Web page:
Thanks for today’s post–insightful and inspiring!

  5. Such an inspirational post today, Jim. I agree with all his advice (not his writing process, but you can’t argue with the results). I’ve always found it easier to leave off a writing session mid-scene. That way, you never start the day by staring at a blank screen. Works great.

  6. Thanks, Jim, for a very interesting and inspiring post. Like others here, I remember him from television (The Patty Duke Show and I Dream of Jeannie).

    His advice and tips on writing are excellent, sound like much of what we discuss here at TKZ day after day, and remind me of another famous writer – some guy who wrote Plot and Structure.

    Thanks for the link to Sheldon’s memoir. The breadth of his work – stage, TV, and books – is amazing.

    • As long as we put “famous” in quotes, Steve! I still have about 399 million copies to go to catch up with him!

      Yes, an amazing career. I highly recommend The Bachelor and the Bobby-Soxer. One of my all-time favorite screwball comedies.

  7. What a talent. I didn’t know he did I Dream of Jeannie.

    Rage of Angels was my beach book one summer. I thought at the time I’d love to write a book that was as unputdownable as that one. It was wild.

    I love to write screenplays because I want to see my work live on the screen, but there’s a lot to be said for the freedom a book gives you.

    I think doing theatre gives you an ear for dialogue.

    I envy the older writers. They didn’t let anyone tell them they had to have an MFA. They wrote across genres. It’s so pigeonholey today.

    • Cynthia, being trained as a screenwriter really helped Sheldon the novelist. His books are cinematic, and that’s something we all need to strive for. We’re such a visual culture now.

  8. The stopping in mid-sentence bit never worked for me. I’d look at it the next day, say “where the heck is this going?” then I’d delete it and start over.

    Reading so many famous writers’ methods of working, I’ve decided there’s a third type of writer. Neither a true outliner or a pantster, but an instinctive writer– one who knows their craft, characters, and the intricacies of plot so well that they can write without a map but know instinctively where they are going.

    Stephen King does this, but he doesn’t understand that this comes from a place of knowledge, and he thinks every newbie should do this the same way. This attitude about writing is the main reason I don’t recommend his ON WRITING to newbies.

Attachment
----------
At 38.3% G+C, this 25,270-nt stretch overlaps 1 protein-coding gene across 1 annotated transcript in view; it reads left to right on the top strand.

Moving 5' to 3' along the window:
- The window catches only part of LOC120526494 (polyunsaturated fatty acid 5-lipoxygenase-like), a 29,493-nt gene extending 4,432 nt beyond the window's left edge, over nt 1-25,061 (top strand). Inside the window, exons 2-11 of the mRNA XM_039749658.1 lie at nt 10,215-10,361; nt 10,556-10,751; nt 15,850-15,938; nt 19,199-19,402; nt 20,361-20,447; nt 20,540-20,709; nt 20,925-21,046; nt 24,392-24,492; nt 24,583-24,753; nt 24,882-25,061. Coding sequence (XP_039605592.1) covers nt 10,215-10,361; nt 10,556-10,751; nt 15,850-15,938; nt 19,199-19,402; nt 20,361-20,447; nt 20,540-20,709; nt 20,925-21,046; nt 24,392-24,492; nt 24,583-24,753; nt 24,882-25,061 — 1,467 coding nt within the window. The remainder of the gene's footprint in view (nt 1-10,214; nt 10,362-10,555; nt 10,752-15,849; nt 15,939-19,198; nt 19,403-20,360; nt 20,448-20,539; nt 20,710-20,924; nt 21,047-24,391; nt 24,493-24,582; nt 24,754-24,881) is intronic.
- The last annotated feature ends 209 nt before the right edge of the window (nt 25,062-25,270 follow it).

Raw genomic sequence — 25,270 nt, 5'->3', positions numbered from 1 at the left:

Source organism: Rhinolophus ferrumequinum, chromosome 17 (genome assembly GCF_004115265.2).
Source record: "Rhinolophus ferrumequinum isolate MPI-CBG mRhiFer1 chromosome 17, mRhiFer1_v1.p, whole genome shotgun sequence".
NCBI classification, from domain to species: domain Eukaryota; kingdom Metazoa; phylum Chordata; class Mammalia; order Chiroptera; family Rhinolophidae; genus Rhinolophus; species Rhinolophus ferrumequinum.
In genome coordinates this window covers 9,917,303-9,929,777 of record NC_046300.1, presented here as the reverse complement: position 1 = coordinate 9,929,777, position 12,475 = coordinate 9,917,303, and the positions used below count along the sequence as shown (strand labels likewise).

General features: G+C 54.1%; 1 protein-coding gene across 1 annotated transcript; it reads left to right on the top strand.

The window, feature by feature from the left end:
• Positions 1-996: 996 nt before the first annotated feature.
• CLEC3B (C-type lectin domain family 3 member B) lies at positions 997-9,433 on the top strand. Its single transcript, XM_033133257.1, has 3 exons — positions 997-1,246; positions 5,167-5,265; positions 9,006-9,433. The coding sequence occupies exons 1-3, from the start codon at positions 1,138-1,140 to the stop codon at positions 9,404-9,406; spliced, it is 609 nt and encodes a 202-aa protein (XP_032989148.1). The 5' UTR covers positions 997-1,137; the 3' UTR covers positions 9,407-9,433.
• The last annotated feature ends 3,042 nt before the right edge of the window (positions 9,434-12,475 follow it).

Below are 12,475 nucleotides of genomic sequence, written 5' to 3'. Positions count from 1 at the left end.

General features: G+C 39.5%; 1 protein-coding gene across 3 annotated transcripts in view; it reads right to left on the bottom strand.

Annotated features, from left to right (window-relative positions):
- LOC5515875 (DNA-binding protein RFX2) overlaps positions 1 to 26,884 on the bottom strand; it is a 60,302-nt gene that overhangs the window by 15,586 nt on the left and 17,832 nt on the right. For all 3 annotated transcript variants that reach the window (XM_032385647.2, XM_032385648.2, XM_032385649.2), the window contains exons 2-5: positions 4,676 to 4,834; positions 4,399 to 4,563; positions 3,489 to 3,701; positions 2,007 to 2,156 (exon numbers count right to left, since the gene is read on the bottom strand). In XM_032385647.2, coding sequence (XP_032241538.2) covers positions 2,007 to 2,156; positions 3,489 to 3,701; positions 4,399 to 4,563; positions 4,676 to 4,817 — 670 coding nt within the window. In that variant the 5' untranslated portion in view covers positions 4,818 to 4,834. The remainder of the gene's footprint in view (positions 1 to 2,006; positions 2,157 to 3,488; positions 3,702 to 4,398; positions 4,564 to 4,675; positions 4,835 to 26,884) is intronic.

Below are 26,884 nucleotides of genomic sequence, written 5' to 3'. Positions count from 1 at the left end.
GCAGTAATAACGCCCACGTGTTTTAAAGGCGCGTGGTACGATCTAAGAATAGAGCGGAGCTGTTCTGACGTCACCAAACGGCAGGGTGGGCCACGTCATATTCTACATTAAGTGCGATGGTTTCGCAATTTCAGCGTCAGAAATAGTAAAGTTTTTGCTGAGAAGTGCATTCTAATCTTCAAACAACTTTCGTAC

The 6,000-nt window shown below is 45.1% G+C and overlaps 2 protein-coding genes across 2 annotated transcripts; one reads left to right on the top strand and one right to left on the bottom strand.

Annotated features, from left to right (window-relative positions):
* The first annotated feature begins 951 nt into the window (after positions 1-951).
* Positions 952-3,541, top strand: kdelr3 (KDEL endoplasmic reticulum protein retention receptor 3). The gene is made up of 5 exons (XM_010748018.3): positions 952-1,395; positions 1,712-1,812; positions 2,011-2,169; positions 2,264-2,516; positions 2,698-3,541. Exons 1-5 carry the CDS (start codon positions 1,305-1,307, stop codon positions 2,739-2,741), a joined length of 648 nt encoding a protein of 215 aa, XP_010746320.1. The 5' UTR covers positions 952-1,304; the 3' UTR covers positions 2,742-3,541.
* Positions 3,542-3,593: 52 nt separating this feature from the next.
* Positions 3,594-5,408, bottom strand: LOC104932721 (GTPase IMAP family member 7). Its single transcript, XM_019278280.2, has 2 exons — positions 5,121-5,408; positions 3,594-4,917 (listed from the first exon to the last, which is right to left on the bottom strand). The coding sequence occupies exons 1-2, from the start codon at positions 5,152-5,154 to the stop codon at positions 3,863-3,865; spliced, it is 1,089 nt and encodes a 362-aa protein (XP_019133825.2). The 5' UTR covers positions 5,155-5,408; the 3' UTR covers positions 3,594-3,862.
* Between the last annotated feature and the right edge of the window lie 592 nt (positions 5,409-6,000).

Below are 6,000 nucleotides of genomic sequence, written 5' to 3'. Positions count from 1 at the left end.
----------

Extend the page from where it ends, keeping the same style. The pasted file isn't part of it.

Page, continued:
• I’m a little disappointed, Marilynn. Neither King, I, nor anyone else who advocates writing without rules says writers should ever stop learning. Not one of us advocate not learning the craft. Rather, we advocate that you can’t learn it by hovering over one work for weeks or months. Better to actually practice by putting new words on the page.

      We advocate writing to the best of our current skill level, publishing, and then writing some more (with reading and learning in between). And yes, that’s for all writers who have a basic understanding of grammar and syntax.

      The first reviewer of my very first novel, which I wrote in 28 consecutive days, wrote that it was “Among the most tightly plotted novels I’ve ever read.”

      Those who want to follow the traditional process (outline, [write], revise, workshop, rewrite, polish, and finally submit or publish), should go at it by all means. At least “write” got squeezed in there somehwere. (grin)

      But I’m no exception. I used to do all that. In fact, I spent three years outlining a novel that I guess I thought would be my magnum opus or something. Today, with almost 80 novels and novellas (as well as over 200 short stories) in my IP inventory, I still have never written that particular novel.

      But learning to trust what my subconscious has absorbed about Story and trusting my characters to convey the story that they, not I, are living is freeing like nothing I’ve ever seen before. So natually I recommend this non-process and hope others will try it. But strictly for their own good, not mine. I get nothing out of it.

      Of course, every writer is different. For anyone who would rather slave away over a hot stove all day to construct a story or novel and then complain about what terrible drudgery writing fiction is or at the least what hard work it is, they can have at it. Won’t slow me down at all or lessen my fun in the slightest. 🙂

  9. What an inspiring story. He has much to teach us.

    I too will have to track down a copy of his The Writers’ Handbook.

    • I seem to be selling a lot of those today. The greater part of the book is about markets for 1989. The majority of the magazines mentioned are no longer in existence, not to mention the publishing houses.

      Remember SASEs?

  10. When I speak to writing groups and mention SASEs I get the most puzzling looks. I remember reading Sidney Sheldon’s books when I was a wee lass (ha!) and I couldn’t put them down. Thank you for delving into his work and bringing us such timeless advice!

  11. Thanks for this, it’s a reminder that comes at a timely moment for me, especially as someone who also deals with bipolar disorder. I’ve read several of Sheldon’s books and the plotting and pace are amazing. I didn’t know the connection to The Bachelor and the Bobby-Soxer, despite it being one of my favorite movies.
    Much like Sheldon, I’ve found that writing helps me tremendously. It’s almost like a drug and when I find myself unable to write I flounder. His “rules” are golden, and I try to follow them in all of my books
    Thanks again!

Comments are closed.